posted on Dec. 7: Quiz bowl team conquers Cambridge, heads West
McMaster's quiz bowl champs conquered Cambridge. Now they've set their sights on California and the District of Columbia. The team is hoping to raise money so they can attend two competitions -- at the University of California (Santa Barbara) and George Washington University (Washington, D.C.) -- as a tune up to the Canadian national academic quiz championship in Waterloo in February.
McMaster's quiz bowl champs conquered Cambridge. Now they've set their sights on California and the District of Columbia.
The team is hoping to raise money so they can attend two competitions — at the University of California (Santa Barbara) and George Washington University (Washington, D.C.) — as a tune up to the Canadian national academic quiz championship in Waterloo in February.
The Level IV students who make up the McMaster Quiz Bowl club — Ian Philp, Matthew Choi, Evan Jones and Adam Fysh — were delighted with their performance at the Oxford University Fall Invitational Tournament last month.
They finished in the top 10, beating three different teams from Cambridge, a team from University College London and Dartmouth College. About 25 universities and colleges from Britain and the U.S. competed in the event. The McMaster team was the only Canadian entry.
“Our placing has been making waves,” said Philp, an Arts & Science Program student.
“We're pretty proud. We're desperately looking for funding and help, whatever people can offer.” He estimates it will cost up to $8,000 for the four members to attend both U.S. competitions in January.
Philp said participating in the two tournaments before the Canadian championships will give the team an edge.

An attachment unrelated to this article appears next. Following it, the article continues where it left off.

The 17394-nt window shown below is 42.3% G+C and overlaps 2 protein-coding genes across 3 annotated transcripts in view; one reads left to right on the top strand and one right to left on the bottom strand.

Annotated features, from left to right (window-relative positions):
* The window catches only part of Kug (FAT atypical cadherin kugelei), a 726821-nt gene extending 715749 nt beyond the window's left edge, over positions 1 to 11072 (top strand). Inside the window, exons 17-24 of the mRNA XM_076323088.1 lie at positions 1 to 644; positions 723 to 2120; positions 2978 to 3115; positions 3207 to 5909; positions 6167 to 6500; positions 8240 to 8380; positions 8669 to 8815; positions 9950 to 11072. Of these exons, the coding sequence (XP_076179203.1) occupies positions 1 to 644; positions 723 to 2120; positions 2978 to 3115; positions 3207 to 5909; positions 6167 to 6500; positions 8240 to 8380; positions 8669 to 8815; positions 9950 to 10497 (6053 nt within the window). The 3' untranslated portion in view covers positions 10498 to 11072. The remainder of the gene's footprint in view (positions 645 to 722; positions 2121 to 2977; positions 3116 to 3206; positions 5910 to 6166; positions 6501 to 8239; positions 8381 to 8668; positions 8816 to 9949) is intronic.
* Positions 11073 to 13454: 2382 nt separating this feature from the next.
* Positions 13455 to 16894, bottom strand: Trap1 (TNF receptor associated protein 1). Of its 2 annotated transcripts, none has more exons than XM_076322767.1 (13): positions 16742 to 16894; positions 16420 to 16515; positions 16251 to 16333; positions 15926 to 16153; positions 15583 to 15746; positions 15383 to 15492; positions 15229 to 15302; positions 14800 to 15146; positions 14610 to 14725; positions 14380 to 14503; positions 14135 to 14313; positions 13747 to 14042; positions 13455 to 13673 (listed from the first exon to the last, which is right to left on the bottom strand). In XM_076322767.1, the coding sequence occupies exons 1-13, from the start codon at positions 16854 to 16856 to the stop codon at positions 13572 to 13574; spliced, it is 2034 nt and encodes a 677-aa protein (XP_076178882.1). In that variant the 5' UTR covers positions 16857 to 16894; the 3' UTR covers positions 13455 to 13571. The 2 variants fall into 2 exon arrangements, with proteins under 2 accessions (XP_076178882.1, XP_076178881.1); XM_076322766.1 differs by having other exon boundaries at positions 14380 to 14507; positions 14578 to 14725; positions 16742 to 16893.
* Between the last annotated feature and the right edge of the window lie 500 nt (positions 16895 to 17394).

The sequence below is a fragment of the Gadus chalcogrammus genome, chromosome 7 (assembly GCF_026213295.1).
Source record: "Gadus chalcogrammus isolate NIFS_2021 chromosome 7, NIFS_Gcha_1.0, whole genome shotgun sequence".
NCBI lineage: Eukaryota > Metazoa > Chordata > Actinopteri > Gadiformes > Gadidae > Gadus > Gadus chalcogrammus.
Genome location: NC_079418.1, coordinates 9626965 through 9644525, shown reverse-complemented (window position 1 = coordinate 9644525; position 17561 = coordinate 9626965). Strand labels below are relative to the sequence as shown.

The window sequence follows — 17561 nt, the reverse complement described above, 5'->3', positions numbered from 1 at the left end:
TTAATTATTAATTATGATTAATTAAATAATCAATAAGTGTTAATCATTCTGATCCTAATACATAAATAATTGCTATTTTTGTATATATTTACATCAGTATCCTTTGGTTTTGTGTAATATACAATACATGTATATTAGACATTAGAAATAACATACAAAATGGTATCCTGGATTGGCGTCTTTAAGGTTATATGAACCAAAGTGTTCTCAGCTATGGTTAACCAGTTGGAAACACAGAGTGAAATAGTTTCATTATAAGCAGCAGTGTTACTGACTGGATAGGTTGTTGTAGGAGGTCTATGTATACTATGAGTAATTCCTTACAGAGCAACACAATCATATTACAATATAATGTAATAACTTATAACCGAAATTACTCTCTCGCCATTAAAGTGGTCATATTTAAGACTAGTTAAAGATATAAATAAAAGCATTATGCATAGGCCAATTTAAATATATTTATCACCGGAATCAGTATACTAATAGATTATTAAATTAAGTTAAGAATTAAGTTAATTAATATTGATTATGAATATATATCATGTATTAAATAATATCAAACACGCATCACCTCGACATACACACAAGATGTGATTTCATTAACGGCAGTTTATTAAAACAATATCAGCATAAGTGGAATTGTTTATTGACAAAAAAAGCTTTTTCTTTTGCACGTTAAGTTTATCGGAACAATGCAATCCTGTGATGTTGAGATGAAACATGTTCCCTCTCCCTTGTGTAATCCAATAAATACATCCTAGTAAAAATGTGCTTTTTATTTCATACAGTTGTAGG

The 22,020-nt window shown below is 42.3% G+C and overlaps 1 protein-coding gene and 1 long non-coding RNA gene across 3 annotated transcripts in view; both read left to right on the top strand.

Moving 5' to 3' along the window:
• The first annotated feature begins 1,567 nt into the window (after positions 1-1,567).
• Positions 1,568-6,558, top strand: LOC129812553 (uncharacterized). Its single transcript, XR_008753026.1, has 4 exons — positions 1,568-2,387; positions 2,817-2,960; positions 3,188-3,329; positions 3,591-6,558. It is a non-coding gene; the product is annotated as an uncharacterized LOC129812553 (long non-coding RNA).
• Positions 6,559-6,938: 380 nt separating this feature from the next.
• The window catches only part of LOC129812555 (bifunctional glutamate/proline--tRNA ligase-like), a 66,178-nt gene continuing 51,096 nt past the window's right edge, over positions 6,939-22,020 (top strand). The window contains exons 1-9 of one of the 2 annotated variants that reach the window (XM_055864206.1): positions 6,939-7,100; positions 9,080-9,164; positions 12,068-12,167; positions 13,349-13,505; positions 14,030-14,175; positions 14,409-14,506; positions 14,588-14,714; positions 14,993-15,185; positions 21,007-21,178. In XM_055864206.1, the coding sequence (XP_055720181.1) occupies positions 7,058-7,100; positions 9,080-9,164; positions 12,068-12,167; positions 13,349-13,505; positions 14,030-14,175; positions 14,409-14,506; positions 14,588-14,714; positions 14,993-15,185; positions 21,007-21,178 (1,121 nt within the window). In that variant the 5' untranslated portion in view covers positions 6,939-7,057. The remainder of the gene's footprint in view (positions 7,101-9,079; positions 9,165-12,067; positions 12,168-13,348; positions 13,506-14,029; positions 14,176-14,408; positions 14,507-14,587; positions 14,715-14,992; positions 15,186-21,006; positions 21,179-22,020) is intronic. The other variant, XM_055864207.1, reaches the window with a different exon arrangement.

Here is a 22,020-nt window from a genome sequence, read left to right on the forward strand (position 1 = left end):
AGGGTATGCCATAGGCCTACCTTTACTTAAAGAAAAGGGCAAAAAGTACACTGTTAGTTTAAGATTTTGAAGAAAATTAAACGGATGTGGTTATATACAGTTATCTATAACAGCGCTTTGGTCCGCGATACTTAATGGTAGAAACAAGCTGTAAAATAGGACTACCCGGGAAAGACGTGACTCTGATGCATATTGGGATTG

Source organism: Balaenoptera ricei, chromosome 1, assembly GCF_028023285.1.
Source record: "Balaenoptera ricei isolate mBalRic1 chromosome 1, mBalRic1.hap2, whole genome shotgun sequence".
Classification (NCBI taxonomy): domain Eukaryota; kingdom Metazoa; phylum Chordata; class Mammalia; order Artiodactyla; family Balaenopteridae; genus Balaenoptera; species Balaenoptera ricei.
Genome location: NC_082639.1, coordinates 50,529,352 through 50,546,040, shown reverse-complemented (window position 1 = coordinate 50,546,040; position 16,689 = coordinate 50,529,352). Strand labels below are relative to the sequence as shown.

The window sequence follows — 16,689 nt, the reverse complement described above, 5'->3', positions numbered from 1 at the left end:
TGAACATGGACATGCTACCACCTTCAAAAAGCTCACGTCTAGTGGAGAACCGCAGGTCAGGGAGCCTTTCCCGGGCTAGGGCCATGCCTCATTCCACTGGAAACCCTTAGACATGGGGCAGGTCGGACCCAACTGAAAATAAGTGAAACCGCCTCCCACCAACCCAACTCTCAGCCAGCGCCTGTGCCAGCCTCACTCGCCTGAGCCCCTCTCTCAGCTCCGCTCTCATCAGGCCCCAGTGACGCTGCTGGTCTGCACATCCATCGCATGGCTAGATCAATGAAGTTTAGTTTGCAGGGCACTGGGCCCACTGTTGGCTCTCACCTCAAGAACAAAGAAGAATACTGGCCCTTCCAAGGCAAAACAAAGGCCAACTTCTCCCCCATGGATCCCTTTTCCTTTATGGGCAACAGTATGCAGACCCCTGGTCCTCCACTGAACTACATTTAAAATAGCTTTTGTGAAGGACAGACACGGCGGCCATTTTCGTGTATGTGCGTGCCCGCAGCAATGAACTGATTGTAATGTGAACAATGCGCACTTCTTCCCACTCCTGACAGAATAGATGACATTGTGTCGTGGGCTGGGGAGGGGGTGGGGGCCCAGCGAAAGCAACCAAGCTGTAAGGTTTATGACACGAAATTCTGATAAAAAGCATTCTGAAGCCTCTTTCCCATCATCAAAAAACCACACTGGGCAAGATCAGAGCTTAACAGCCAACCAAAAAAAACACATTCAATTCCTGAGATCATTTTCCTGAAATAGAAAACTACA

“It's kind of like the NBA All-Star game,” said Philp. “This is world- class competition and we could use the experience and practice playing with people of that calibre.”
Philp said several U.S. teams are funded just like an athletic team, have coaches and are equipped with buzzer systems and practice question packs.
The McMaster team practises individually and as a group but does not have a coach or practice packs.
“They can afford to buy them after a tournament and test themselves,” said Philp, “whereas we're going from our own knowledge and making up our questions.”
At Oxford, the questions were based on challenging topics such as ancient Greek mythology and advanced particle physics to naming various soups — borscht, vichyssoise and gazpacho were the answers — and Broadway musicals (Rent, Music Man and Chess). Philp said the provost's office and the McMaster Students Union contributed money to help defray the costs of the England trip.
“We want to keep representing McMaster,” he said. “It's farther than any Canadian team has been and we want to continue to follow this road.”